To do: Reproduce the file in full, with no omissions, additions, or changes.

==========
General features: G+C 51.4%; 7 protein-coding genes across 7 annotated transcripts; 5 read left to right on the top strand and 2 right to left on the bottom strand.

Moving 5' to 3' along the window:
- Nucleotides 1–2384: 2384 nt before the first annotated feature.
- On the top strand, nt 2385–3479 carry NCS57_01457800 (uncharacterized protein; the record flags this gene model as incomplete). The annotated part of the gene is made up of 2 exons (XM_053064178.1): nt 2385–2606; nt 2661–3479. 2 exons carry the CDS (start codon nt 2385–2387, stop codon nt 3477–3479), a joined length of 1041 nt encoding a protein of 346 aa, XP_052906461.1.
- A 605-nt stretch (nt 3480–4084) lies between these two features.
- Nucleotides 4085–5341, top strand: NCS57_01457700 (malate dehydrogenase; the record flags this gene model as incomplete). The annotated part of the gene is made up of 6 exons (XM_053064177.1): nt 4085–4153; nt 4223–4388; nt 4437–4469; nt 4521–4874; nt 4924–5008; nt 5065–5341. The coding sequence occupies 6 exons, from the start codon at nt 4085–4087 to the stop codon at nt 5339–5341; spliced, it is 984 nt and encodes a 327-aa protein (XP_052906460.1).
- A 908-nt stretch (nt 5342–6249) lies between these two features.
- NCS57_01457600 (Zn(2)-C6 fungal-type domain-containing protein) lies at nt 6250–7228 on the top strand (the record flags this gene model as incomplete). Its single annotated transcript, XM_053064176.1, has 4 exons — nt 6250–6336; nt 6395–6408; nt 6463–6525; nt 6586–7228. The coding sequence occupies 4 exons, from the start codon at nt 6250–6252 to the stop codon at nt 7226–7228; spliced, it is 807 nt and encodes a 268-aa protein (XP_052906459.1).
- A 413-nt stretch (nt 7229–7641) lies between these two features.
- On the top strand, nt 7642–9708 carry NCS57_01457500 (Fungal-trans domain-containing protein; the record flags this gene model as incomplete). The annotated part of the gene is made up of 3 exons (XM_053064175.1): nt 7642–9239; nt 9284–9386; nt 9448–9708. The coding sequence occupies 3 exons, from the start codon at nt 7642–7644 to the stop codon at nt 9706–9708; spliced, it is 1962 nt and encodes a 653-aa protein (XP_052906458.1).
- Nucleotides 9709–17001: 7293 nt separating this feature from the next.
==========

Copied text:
General features: G+C 51.4%; 7 protein-coding genes across 7 annotated transcripts; 5 read left to right on the top strand and 2 right to left on the bottom strand.

Moving 5' to 3' along the window:
- Nucleotides 1–2384: 2384 nt before the first annotated feature.
- On the top strand, nt 2385–3479 carry NCS57_01457800 (uncharacterized protein; the record flags this gene model as incomplete). The annotated part of the gene is made up of 2 exons (XM_053064178.1): nt 2385–2606; nt 2661–3479. 2 exons carry the CDS (start codon nt 2385–2387, stop codon nt 3477–3479), a joined length of 1041 nt encoding a protein of 346 aa, XP_052906461.1.
- A 605-nt stretch (nt 3480–4084) lies between these two features.
- Nucleotides 4085–5341, top strand: NCS57_01457700 (malate dehydrogenase; the record flags this gene model as incomplete). The annotated part of the gene is made up of 6 exons (XM_053064177.1): nt 4085–4153; nt 4223–4388; nt 4437–4469; nt 4521–4874; nt 4924–5008; nt 5065–5341. The coding sequence occupies 6 exons, from the start codon at nt 4085–4087 to the stop codon at nt 5339–5341; spliced, it is 984 nt and encodes a 327-aa protein (XP_052906460.1).
- A 908-nt stretch (nt 5342–6249) lies between these two features.
- NCS57_01457600 (Zn(2)-C6 fungal-type domain-containing protein) lies at nt 6250–7228 on the top strand (the record flags this gene model as incomplete). Its single annotated transcript, XM_053064176.1, has 4 exons — nt 6250–6336; nt 6395–6408; nt 6463–6525; nt 6586–7228. The coding sequence occupies 4 exons, from the start codon at nt 6250–6252 to the stop codon at nt 7226–7228; spliced, it is 807 nt and encodes a 268-aa protein (XP_052906459.1).
- A 413-nt stretch (nt 7229–7641) lies between these two features.
- On the top strand, nt 7642–9708 carry NCS57_01457500 (Fungal-trans domain-containing protein; the record flags this gene model as incomplete). The annotated part of the gene is made up of 3 exons (XM_053064175.1): nt 7642–9239; nt 9284–9386; nt 9448–9708. The coding sequence occupies 3 exons, from the start codon at nt 7642–7644 to the stop codon at nt 9706–9708; spliced, it is 1962 nt and encodes a 653-aa protein (XP_052906458.1).
- Nucleotides 9709–17001: 7293 nt separating this feature from the next.